Visit MONA - Museum of Old and New Art
Located just up the river from Hobart, Mona's subterranean architecture showcases the highlights (and lowlights) of David Walsh’s $110m private collection of art and antiquities, as well as hosting a busy exhibitions program. Mona is also home to the Moorilla winery, Source Restaurant, bars, cafe, accommodation pavilions and more (plus Moo Brew, an off-site brewery). Mona also hosts two festivals. Each January, our summer festival, Mofo, which unleashes an eclectic mix of music and art. Come June, Dark Mofo winter festival delves into centuries-old winter solstice rituals and celebrates the dark through art, music, food, film, light and noise. Mona is located at 655 Main Road, Berriedale, Tasmania, Australia; a 15-minute drive from Hobart's centre, or a 30-minute ride on our MR-1 fast ferries from Hobart's Brooke Street Pier. For more information, please visit the Mona website.
Explore Derwent Valley and Central Highlands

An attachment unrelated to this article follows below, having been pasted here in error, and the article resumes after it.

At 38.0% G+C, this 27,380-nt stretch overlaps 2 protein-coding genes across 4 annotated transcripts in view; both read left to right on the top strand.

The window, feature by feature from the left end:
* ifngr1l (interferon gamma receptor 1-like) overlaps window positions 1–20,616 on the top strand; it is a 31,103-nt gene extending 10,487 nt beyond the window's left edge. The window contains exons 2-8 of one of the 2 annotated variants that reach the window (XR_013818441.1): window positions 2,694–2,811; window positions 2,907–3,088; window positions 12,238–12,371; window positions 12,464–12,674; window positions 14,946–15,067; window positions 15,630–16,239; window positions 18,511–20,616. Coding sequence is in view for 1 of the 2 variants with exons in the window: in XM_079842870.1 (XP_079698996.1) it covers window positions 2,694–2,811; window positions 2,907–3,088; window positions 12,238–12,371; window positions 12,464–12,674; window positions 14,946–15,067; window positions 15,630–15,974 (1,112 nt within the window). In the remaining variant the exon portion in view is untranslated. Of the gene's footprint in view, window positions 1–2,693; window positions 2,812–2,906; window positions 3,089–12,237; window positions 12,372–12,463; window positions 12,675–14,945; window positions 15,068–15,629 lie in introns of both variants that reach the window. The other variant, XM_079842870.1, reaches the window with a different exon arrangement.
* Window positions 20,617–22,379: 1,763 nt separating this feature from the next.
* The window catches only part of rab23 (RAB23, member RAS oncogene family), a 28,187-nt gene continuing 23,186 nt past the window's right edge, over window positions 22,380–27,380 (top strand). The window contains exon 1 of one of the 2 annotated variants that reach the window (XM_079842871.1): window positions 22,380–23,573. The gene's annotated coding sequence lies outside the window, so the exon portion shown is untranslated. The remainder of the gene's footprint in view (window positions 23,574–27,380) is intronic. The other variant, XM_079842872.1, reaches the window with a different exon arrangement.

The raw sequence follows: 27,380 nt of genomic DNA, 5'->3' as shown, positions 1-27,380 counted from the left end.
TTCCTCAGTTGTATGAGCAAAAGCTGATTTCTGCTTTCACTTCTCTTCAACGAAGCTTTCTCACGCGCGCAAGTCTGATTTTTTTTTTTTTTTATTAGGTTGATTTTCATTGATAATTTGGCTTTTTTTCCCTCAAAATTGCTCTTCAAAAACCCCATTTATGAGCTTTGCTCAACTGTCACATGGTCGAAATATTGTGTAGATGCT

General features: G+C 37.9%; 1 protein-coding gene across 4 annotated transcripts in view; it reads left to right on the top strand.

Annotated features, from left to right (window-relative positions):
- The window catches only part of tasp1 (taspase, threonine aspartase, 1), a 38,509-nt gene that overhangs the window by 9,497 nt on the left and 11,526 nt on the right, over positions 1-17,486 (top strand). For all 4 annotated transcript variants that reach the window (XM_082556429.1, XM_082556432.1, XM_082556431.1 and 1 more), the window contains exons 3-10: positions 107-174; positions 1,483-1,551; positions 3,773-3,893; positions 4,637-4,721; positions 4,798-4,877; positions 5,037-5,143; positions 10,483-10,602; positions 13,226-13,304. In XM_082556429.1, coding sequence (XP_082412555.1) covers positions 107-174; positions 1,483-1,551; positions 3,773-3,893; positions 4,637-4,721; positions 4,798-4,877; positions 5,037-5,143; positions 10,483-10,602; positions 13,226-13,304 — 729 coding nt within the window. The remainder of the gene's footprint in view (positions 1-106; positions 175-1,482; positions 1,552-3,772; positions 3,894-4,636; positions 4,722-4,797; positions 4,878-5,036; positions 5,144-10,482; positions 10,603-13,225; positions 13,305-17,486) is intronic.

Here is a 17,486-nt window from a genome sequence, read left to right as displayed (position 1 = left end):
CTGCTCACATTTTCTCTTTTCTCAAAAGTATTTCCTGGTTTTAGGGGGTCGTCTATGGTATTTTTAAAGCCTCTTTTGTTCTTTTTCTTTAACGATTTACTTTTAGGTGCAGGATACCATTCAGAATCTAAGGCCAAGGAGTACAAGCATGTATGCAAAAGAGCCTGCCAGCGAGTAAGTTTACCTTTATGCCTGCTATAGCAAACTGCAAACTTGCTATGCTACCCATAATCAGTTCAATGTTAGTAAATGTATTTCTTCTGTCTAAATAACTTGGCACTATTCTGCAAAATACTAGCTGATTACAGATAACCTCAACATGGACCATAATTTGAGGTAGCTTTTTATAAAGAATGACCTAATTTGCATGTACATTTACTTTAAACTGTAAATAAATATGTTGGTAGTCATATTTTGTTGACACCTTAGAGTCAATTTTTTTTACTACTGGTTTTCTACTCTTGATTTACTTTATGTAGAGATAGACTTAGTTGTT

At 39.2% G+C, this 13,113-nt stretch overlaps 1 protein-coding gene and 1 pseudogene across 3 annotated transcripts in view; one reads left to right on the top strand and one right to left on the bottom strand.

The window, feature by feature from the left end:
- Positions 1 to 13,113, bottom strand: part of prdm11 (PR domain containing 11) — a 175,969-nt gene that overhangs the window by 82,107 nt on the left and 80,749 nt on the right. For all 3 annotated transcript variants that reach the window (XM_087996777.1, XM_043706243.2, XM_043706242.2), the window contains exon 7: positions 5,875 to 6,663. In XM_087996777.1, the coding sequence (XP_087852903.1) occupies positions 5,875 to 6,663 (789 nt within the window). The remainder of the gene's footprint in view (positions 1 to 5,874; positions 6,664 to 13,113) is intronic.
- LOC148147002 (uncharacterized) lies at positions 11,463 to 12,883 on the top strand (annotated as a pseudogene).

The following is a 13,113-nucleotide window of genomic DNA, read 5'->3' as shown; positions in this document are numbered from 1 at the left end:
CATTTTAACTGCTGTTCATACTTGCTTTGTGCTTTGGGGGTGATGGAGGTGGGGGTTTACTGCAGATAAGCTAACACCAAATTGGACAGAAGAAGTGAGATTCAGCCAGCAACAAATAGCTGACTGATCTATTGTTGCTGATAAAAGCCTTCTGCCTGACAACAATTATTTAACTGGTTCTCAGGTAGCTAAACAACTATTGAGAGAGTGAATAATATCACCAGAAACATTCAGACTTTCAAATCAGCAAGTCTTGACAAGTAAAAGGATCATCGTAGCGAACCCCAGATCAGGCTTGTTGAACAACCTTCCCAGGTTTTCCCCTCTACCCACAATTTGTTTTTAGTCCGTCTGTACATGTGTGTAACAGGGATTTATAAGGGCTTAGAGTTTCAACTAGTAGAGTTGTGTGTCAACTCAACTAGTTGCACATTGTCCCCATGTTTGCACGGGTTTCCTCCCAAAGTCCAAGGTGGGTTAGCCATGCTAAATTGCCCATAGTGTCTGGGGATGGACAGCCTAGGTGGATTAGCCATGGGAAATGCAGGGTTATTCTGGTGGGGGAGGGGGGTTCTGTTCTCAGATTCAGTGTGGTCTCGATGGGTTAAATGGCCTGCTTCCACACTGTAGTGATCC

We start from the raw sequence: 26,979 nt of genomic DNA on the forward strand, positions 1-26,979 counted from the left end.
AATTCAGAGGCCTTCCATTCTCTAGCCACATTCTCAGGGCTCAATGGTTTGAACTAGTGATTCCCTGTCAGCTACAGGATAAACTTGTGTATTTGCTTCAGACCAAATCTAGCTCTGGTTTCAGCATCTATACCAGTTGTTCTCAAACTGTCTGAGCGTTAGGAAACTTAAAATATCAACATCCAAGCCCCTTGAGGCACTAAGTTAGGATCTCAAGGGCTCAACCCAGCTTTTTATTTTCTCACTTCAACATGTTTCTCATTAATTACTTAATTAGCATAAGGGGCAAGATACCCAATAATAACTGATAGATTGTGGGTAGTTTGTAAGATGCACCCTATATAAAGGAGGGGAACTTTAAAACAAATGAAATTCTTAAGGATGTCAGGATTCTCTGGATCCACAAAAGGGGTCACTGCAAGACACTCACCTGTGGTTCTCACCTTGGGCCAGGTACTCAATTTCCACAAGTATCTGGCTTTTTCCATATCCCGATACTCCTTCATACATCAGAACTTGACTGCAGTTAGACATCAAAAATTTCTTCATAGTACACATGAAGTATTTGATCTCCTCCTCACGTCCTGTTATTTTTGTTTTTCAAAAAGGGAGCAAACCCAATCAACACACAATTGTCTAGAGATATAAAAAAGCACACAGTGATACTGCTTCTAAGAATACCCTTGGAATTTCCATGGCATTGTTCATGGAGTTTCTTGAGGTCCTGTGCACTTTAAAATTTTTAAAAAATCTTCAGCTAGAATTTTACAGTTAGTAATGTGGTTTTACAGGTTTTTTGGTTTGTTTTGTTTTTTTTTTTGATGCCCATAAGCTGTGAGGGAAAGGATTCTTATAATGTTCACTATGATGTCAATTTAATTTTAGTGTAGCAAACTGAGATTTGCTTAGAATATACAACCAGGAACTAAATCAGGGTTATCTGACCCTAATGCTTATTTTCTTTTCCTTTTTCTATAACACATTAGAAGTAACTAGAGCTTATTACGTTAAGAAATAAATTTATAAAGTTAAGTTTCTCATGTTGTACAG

The Derwent Valley takes its name from the mighty river that rises at Lake St Clair and includes rich farmlands, rural settlements named by Scots and Irish settlers, and rugged escarpments and forests. It's a valley of tough pioneers, explorers, bushmen, dam builders and bushrangers. Their stories begin in the historic town of New Norfolk, with its fine collection of heritage buildings and antique shops. Look for Australia's oldest Anglican church and the quaint toll house by the bridge. Further on is the Salmon Ponds where the first brown trout were hatched in the late 1800s. Today, their descendants provide some of the world's finest fly fishing in Tasmania's many lakes, rivers and streams. Next door is Redlands Estate, a once-thriving colonial farm that now produces whisky. Tastings are available. Beyond historic farming settlements of Hamilton and Ouse, the highway climbs into the highlands, crossing rivers where power stations harness the boundless energy of falling water. It reaches the stark beauty of the Central Plateau where 10,000 years ago glaciers scraped the rocks bare, carving the cliffs and digging out the bed of Lake St Clair, Australia's deepest lake. Turning off the westward highway, your route travels through to the lake country, where once a thick ice cap blanketed the land. Today, myriad lakes, all teeming with trout, sparkle across the plateau. Largest of all, the Great Lake stretches from the fishing settlement of Miena to Breona in the north, where the partially unsealed road begins to descend through tall forests with cascading waterfalls. Descending south-eastwards from Miena, the landscape gradually softens, and the place names reflect a European heritage - Nant, Cluny, Dennistoun - and Bothwell, a stately town on the edge of the wild country. It was Nant that John Mitchel, the Irish journalist and member of the Young Irelander political group, was housed until he escaped with the help of the New York Irish.